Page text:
|Subject:||Re: porting info for FreeBSD's kernel?|
|From:||Chuck Robey (chu...@telenix.org)|
|Date:||May 22, 2009 7:09:04 am|
Alfred Perlstein wrote:
* Chuck Robey <chu...@telenix.org> [090521 14:56] wrote:
Alfred Perlstein wrote:
* Chuck Robey <chu...@telenix.org> [090518 13:03] wrote:
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I've been googling, trying to see if I can find notes regarding what needs changing, in what order, to adapt the FreeBSD kernel to a new processor. Anyone know where stuff like that can be found?
You need a cross compile toolchain of course, look into how FreeBSD is configured for the various arches.
Then I would suggest looking at the loaders, followed by kern/init_main.c. If you trace down init_main.c and some of the early sysinits that should give you an idea.
You might also be able to backtrack using CVS/svn to follow how mips or arm was done.
Note: freebsd has a decent cross-compile setup now, see "make universe" so things should be easier to get started.
Thanks. I will *definitely* read all the parts you hint me at, I won't be deleting this mail, and I appreciate it. I was asking on the llvm maillist about Cortex-A8 support. What I got says that it's not there yet, but it's being worked upon, that and the -A9 support (definite differences). So, any crosstools needed today would have to be gcc, from a version at least as new as the 4.3 branch (that's where they brought in the -A8 support).
The tool I got by doing the freeBSD crosstools was 4.2.1, which isn't going to do it for the Cortex-A8, and I had someone else (from a FreeBSD list) tell me that bringing in a newer version of gcc wasn't extremely likely, that they'd want llvm instead. I see 3 alternatives for a Cortex-A8 port: using a new gcc port, waiting on the upgrade of llvm, or maybe deciding that the version the llvm that's out now, with the v6 compatibility, would be (for the short term) good enough. Any idea which one to choose? The only one that interests me is for the TI OMAP 3530 (Cortex-A8, among other parts). Maybe if the currently available llvm is good enough, maybe gcc-4.2.1 may creak along well enough for the short term? I need to understand this.
My own personal Pandora won't probably won't arrive on my doorstep for maybe as long as 3 more months, so in the meantime, I think I will be reading all I can get my hands on regarding llvm. Maybe I can really learn enough to make a difference. In school, I concentrated very definitely on OSes (I've written 3 of them over the years, of quite varying levels of performance), so for compilers, I'm relying on my old 1988 version of the Aho/Sethi/Ullman compilers book. If anyone knows a more modern book that will show me enough about compilers to be useful, I'd really appreciate the name, maybe Amazon will let me get a cheap used version.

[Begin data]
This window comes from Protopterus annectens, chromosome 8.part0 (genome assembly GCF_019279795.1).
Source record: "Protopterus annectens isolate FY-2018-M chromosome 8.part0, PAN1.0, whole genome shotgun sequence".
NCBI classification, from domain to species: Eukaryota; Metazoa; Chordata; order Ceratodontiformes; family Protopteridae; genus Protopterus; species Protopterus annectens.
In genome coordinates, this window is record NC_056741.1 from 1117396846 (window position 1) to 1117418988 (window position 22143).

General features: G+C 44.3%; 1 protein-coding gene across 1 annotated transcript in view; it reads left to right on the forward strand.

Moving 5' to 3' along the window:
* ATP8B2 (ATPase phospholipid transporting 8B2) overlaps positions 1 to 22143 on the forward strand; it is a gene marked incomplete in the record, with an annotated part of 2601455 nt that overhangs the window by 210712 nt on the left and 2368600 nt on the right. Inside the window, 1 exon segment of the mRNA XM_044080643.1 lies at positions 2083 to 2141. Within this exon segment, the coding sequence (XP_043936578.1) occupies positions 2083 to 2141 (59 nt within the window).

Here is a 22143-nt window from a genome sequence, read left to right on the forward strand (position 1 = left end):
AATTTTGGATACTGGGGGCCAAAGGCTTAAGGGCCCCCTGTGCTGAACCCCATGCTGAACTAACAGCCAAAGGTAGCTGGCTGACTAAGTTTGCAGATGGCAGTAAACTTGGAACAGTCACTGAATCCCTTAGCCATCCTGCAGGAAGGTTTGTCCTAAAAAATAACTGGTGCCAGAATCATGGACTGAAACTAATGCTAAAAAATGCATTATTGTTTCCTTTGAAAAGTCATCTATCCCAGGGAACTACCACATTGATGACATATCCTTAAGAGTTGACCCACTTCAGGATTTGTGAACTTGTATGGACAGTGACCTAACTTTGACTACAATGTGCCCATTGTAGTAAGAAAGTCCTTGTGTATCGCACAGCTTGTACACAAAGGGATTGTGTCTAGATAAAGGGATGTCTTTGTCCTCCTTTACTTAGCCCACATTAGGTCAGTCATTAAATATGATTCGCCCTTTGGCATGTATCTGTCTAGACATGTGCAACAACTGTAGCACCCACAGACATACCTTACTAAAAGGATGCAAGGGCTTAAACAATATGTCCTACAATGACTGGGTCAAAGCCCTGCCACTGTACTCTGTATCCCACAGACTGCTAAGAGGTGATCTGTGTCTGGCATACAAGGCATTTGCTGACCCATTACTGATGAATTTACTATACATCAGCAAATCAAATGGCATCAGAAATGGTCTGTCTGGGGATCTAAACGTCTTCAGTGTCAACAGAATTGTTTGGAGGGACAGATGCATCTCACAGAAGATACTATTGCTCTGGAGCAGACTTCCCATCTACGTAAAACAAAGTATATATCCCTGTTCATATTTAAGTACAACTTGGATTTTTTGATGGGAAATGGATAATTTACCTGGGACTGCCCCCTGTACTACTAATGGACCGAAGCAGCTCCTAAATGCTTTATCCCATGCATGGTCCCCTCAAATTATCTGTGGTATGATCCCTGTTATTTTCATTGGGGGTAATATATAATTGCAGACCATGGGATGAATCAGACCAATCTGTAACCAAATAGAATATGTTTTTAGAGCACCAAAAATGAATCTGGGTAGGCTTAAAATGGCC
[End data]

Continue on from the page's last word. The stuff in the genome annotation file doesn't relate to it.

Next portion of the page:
I wouldn't sweat the compiler as much as the actual OS code, I think it should be relatively easy to trick the build to use an external compiler (ie, don't get caught up in the compiler bootstrap quagmire, leave that for later...)
Anyhow, you're talking to someone that has studied, but not implemented a port, so take my advice with a few heaps of salt. :)
Typically what people focus on is:
1) "how am I going to get the first line of dmesg to come up" 2) "how am I going to get to single user mode" 3) "multi user?" 4) cleanup of compiler and bootstrap issues.
If you get sidetracked by #4, you can spend months doing that instead of just rolling with it when you get there.
I'll admit it's not terribly hard to just get a foreign compiler to work, and I've already gotten a version of gcc-4.3.1 jiggered. I was going to concentrate next on cleaning up the compiler issue, which is why I wanted to get a pronouncement on which way to go. If I simply try to duck as much of that issue as possible, I can use the gcc-4.3.1 without huge problems. I can see that fine ,,, BUT the next part, getting ghe booting working, that does seem to be something which is necessary to do. How could U just duck out of that the way I could easily do for the compiler? I mean, how could you cause the booting to get fooled into thinking it was working? If you could give me an example of any possible way to get past this issue, I'm willing to do as you request, if only I could recognize the action you're asking me to take.
In the meantime (Until I understand what you're asking for) I'm rereading my old Dragon book, so I can begin to understand what llvm is doing. From Sandeep Patel, of llvm, btw, he tells me that the -A8 and -A9 work on llvm is going very rapidly, and it may well be ready before we realize, so being able to push off making the compiler decision is actually maybe quite agood thing to contemplate.
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